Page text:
Chef Alina Eisenhauer's 'Dosants' Were Cronuts Before Cronuts Were Cronuts
Since the Cronut craze began, every media outlet has run a story on Dominique Ansel and his unique doughnut-croissant hybrid, including us.
But who you don't hear much about is Chef Alina Eisenhauer, who has been serving a nearly identical dessert to the Cronut — called the "Dosant" — at her Sweet Kitchen & Bar in Worcester, Mass. since 2008. And despite beating Ansel to the punch by several years, Eisenhauer is still too humble to take credit for being the inventor of the dessert, because she's sure that somebody, somewhere, has had the bright idea to deep-fry croissant dough before either of them.
We had the chance to catch up with Eisenhauer to discuss her Dosants, and how she feels about all the "dough" Ansel's been making since the recent Cronut craze. Read on to see what Eisenhauer has to say, and if you're feeling extra ambitious, check out her recipe for chocolate Dosants under the interview:
FNM: How did you come up with the Dosant? What inspired you?
I was constantly looking for creative ways to use the scrap dough that resulted from my hand-rolled croissants, and during a late night baking session, in a point near exhaustion, I joked that the best place for the scraps was the deep fryer. So, I added a sliver of chocolate before tossing it into the fryer, and after dusting with sugar, my "Dosant" was born.
The Dosants were so popular that I started making croissant dough just for the Dosants, no longer relying on scraps. And when I opened Sweet Kitchen & Bar in 2008, they were one of the first items on the menu — regulars nicknamed the treat "French Donuts."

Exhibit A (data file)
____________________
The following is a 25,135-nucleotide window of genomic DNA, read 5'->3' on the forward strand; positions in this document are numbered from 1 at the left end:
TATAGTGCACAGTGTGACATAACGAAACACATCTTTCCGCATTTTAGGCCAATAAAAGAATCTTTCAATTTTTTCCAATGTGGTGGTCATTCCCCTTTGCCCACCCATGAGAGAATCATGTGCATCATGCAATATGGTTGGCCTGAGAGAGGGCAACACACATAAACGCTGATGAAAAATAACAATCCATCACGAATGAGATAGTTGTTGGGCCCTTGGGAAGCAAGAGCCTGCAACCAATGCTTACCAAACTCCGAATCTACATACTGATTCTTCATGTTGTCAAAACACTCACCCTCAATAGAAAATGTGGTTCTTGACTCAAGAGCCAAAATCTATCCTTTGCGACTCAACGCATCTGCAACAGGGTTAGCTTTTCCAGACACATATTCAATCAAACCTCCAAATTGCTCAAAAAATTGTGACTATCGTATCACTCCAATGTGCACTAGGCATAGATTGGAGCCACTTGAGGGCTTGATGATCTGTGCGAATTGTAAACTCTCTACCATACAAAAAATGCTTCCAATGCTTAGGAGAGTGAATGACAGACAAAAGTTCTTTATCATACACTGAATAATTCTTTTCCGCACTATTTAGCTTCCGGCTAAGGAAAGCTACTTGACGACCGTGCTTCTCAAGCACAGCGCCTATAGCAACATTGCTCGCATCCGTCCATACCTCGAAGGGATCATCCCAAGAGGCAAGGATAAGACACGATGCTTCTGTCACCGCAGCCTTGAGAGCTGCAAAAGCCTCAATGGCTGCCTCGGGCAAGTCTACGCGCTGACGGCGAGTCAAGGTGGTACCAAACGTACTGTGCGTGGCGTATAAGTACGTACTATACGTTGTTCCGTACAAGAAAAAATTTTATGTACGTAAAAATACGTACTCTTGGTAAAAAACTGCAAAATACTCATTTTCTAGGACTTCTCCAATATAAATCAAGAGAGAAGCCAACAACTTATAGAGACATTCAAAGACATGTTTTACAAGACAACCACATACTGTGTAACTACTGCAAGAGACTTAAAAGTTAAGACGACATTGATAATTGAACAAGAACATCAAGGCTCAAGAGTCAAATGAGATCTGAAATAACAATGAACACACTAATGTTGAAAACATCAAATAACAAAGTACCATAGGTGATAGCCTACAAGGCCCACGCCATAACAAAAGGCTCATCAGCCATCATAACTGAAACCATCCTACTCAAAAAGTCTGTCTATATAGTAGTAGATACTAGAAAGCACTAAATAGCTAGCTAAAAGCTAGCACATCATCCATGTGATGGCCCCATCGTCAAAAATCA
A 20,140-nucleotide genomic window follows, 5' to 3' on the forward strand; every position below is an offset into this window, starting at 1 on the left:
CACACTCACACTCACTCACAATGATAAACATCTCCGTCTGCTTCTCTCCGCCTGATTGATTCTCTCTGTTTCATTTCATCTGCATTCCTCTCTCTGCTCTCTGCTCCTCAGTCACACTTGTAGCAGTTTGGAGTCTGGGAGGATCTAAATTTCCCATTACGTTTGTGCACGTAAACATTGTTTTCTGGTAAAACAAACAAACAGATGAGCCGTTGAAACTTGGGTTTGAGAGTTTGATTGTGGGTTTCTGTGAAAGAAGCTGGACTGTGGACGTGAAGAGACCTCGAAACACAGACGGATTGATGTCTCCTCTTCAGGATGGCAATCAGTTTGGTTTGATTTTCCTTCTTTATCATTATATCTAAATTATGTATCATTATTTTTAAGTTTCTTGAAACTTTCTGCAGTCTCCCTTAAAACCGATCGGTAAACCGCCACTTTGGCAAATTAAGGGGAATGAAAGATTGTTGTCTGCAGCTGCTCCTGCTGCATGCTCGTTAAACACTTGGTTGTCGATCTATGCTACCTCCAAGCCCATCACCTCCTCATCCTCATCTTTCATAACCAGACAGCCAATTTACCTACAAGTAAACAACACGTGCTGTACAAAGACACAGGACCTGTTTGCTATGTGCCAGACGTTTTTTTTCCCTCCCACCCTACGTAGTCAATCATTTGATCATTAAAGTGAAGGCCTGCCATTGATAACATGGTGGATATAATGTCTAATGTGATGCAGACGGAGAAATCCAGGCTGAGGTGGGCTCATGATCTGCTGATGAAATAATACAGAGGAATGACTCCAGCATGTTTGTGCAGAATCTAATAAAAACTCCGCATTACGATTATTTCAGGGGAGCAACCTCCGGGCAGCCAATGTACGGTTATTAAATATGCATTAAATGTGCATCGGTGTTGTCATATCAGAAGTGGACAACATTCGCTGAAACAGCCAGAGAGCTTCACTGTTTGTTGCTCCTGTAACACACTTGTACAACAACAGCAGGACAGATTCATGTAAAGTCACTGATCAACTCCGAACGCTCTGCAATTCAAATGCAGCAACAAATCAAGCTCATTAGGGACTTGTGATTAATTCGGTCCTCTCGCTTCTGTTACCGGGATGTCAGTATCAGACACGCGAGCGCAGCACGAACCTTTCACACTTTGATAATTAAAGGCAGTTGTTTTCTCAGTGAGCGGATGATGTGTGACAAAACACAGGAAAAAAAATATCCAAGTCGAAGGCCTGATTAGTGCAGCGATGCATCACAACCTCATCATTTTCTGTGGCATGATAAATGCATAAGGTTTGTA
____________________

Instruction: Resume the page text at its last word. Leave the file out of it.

FNM: What are your favorite Dosant fillings?
I really enjoy our classic version with a piece of chocolate in the middle, but during the fall I make a seasonal flavors, including peanut butter-filled Dosants with Concord grape coulis for dipping, which I love.
FNM: You say you’re not the inventor of the croissant/donut hybrid, despite serving these French Donuts since 2008. Why is that?
It's an educated guess … croissants and croissant dough has existed in France for hundreds of years, so I highly doubt I am the first person who ever thought to try frying it.
FNM: Do your Dosants differ from the Cronuts we’ve been hearing about lately, and how so?
The major difference is in the shape. When I first came up with Dosants, they were small and round like donut holes and have since evolved into small rectangles similar to beignets. Chef Ansel’s Cronuts are the shape of a donut with a hole in the center.
FNM: How do you feel about the Cronut craze and Dominique Ansel’s massive success?
I find it amusing that people are acting like he invented the wheel, and I think it just goes to show that if you're in the right location at the right time and get media buzz, it makes all the difference.
FNM: Why do you think Cronuts took off like crazy when Dosants were already a thing?
Dosants have been popular at my restaurant since I opened, but I am not in New York and do not have the same exposure [or] the same opportunity for food critics, food editors, etc. to walk in and discover my creations. He was at the right place at the right time and had a delicious product.
FNM: Got any other signature desserts on the horizon?
I am always playing in the kitchen and always creating. Special desserts and signature creations routinely make appearances on our menu and I always post them on social media: Twitter, Instagram and Facebook. I am just a few weeks away from moving my restaurant to a beautiful new location with a 1,600-square-foot chef's dream kitchen, so you can be sure there are lots of new things in the works.